What is Occupational Therapy?

When we become so accustomed to everyday tasks like brushing our teeth, completing household chores, or performing job duties, it can be incredibly hard once these activities become difficult. This can become a reality for people living with disabilities, but it isn’t impossible to experience an adaptive lifestyle. Here’s why occupational therapists are important and what they do for people living with disabilities.

The Goal of Occupational Therapy

Many people are surprised by the number of changes that occur after living with a disability. When enduring chronic pain, illness, or injuries, everyday activities can be set aside to prioritize your care. When this happens, seemingly simple life skills become more difficult. This can include but is not limited to job/schoolwork, household chores, or self-care activities.

Thankfully, this is where occupational therapy comes in to help. The ultimate goal of OT is to reestablish a sense of routine and familiarity with everyday life. However, it specifically uses adaptive skills to help you work through the changes your disability requires while still accomplishing everyday needs. For example, you may be given assistive devices to make these tasks accessible to you.

The Role of an Occupational Therapist

An occupational therapist is a medical professional with a specialized graduate degree in occupational therapy, otherwise called OT. Occupational therapists have to pass a national exam to become licensed and certified to practice. Some OTs may go through additional training to support specific needs focused on helping people with hand disabilities, low vision, or certain age groups.

It should be noted that OTs will be one part of your overall care plan. While they’ll support you in sustaining an independent living with your medical condition, they can’t create your therapy plan or assess your entire case. They may work with an occupational assistant, but they must have an associate’s degree. OTs and OTAs will work together with your primary care provider, physical therapist, psychologist, and any other health professionals on your care team.

When is OT Considered?

There are a variety of cases where OT may be considered, especially if you struggle to perform specific tasks because of a medical condition. For example, occupational therapy is often utilized for people living with brain conditions. Individuals living with the consequences of a stroke, dementia, a traumatic brain injury, multiple sclerosis, and Parkinson’s may all benefit from OT.

Even so, OT can assist people living with a vast number of medical conditions, even some mental illnesses like depression and anxiety. OT may also be considered for the following medical conditions:

Amputations and Prostheses
Developmental disorders such as autism
Rheumatoid arthritis, osteoarthritis, or broken bones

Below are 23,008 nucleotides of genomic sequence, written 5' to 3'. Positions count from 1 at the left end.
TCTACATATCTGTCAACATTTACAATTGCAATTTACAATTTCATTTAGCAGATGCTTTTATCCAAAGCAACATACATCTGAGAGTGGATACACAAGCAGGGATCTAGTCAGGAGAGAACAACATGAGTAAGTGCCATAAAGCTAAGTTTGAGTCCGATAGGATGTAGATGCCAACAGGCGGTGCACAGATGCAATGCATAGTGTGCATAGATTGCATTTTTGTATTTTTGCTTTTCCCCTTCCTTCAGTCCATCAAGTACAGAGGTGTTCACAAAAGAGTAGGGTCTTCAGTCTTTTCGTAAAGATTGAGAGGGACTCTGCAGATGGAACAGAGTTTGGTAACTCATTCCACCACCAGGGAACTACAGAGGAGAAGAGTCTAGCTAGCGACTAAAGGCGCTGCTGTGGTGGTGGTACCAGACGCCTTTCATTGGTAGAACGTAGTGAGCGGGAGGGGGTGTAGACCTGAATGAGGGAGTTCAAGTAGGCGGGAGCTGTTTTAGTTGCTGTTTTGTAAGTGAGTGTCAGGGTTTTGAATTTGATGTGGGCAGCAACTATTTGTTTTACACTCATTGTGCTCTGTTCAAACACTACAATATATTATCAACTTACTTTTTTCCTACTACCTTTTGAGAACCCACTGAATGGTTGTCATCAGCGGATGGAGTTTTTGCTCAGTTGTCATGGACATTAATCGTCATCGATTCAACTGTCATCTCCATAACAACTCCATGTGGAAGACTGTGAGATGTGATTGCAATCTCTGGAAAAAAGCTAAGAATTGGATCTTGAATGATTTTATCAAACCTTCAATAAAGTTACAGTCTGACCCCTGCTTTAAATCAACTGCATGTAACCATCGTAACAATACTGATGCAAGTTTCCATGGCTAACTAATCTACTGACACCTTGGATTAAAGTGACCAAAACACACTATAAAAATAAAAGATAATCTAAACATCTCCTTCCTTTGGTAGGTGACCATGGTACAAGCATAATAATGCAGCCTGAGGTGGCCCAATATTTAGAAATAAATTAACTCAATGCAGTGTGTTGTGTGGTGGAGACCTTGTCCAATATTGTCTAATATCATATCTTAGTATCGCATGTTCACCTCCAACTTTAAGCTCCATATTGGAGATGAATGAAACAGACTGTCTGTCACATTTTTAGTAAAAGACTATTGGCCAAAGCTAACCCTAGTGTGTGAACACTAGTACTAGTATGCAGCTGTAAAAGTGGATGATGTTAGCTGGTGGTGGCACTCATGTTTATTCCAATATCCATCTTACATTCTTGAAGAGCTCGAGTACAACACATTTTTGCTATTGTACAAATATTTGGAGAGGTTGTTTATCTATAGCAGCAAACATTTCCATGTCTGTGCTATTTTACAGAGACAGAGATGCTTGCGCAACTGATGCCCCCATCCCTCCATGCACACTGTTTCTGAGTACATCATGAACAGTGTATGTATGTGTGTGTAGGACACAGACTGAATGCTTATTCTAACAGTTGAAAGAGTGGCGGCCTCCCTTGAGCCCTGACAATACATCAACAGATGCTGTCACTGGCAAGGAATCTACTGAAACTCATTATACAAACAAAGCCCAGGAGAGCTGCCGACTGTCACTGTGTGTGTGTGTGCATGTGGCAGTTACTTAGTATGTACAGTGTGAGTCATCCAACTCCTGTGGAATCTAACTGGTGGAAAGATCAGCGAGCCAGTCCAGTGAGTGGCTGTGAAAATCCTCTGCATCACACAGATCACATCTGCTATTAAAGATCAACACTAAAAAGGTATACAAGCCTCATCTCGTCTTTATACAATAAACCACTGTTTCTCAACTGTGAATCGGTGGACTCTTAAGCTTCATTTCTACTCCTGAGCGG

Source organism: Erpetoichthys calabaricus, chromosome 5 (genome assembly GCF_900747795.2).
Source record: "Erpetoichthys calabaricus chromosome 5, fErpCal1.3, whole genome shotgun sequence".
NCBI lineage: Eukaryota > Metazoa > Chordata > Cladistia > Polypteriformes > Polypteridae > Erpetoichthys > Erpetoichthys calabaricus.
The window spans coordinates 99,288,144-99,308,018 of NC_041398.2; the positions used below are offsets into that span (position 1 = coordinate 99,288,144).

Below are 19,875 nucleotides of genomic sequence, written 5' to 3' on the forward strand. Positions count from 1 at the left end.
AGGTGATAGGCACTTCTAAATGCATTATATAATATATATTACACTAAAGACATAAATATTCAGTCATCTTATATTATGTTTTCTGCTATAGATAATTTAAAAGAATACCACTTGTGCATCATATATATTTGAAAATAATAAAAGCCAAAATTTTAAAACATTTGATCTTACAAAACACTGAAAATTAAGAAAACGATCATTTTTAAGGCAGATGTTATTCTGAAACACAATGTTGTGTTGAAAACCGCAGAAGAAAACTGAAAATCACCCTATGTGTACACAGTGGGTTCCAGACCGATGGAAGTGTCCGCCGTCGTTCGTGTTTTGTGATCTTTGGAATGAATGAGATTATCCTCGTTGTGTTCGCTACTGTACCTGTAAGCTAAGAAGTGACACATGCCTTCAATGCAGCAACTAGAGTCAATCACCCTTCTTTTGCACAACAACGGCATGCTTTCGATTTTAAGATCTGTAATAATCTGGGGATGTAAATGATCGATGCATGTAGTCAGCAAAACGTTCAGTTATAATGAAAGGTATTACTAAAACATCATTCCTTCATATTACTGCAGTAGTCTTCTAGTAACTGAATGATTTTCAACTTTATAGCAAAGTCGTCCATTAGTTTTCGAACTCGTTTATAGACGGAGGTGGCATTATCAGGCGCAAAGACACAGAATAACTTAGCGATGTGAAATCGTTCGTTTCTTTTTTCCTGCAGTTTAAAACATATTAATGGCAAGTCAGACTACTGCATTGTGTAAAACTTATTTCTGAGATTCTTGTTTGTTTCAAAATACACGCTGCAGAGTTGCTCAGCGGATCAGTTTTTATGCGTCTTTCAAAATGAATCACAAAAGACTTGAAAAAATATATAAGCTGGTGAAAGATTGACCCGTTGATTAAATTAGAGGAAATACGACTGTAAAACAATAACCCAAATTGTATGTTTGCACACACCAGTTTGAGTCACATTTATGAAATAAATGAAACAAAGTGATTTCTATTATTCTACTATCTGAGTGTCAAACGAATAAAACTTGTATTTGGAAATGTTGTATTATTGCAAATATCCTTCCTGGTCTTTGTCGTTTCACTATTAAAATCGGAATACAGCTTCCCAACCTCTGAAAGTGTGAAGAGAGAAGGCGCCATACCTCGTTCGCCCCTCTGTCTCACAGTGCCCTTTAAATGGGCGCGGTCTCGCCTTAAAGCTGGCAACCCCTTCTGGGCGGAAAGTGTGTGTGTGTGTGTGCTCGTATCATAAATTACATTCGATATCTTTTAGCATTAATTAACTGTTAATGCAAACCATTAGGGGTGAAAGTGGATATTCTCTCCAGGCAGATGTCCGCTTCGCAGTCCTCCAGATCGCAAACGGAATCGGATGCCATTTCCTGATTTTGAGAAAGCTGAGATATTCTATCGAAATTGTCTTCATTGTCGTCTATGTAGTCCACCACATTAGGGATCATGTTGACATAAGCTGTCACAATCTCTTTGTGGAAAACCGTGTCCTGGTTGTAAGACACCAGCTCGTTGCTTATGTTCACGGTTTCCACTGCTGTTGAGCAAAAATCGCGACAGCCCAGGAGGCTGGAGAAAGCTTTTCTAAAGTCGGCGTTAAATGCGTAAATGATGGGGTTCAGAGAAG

Low vision
Chronic pain
Poor balance
Cerebral palsy

What Does Occupational Therapy Include?

Occupational therapists work with all age groups from premature babies to seniors. Your first appointment with an OT will consist of them analyzing your needs. They’ll observe you performing everyday activities and develop a plan of action from there. This may include a visit to your work, home, or school.

Once they’ve overseen your everyday activities, they’ll begin by prescribing you assistive devices like canes or grabbers. From there, they’ll work with you to adapt everyday movements so you’re able to live with less discomfort. They can also help you improve your motor skills or hand-eye coordination.

Where to Receive OT

Occupational therapy will be offered in any professional medical facility. An OT may even visit your home, workplace, or school to further evaluate your needs. Here are some locations where you may find occupational therapy:

Rehab centers
Outpatient clinics
Assisted living or nursing homes
Private practice offices
Corporate offices
Industrial workplaces
Early intervention centers
Home visits
How to Receive OT

The guidelines for receiving occupational therapy are going to vary based on your insurance and where you live. However, in most cases, you’ll need a prescription from your doctor before receiving OT services. If you’re already in a hospital, it’s very likely that you’ll automatically get OT treatment while you’re in the facility. Regarding payments, if occupational therapy is prescription ordered, it’s highly likely that it will be covered by insurance. Even so, it’s always best to work with your primary care doctor and insurer to determine the best course of action.

If you or a loved one need occupational therapy, you’ll be pleased to know that Arbors of Ohio includes these services under our care. Living with changes in your body as you get older or as a result of disability can be difficult, but we’re prepared to help! Contact us to learn more about our occupational therapy services and what we can do for you or your loved one!

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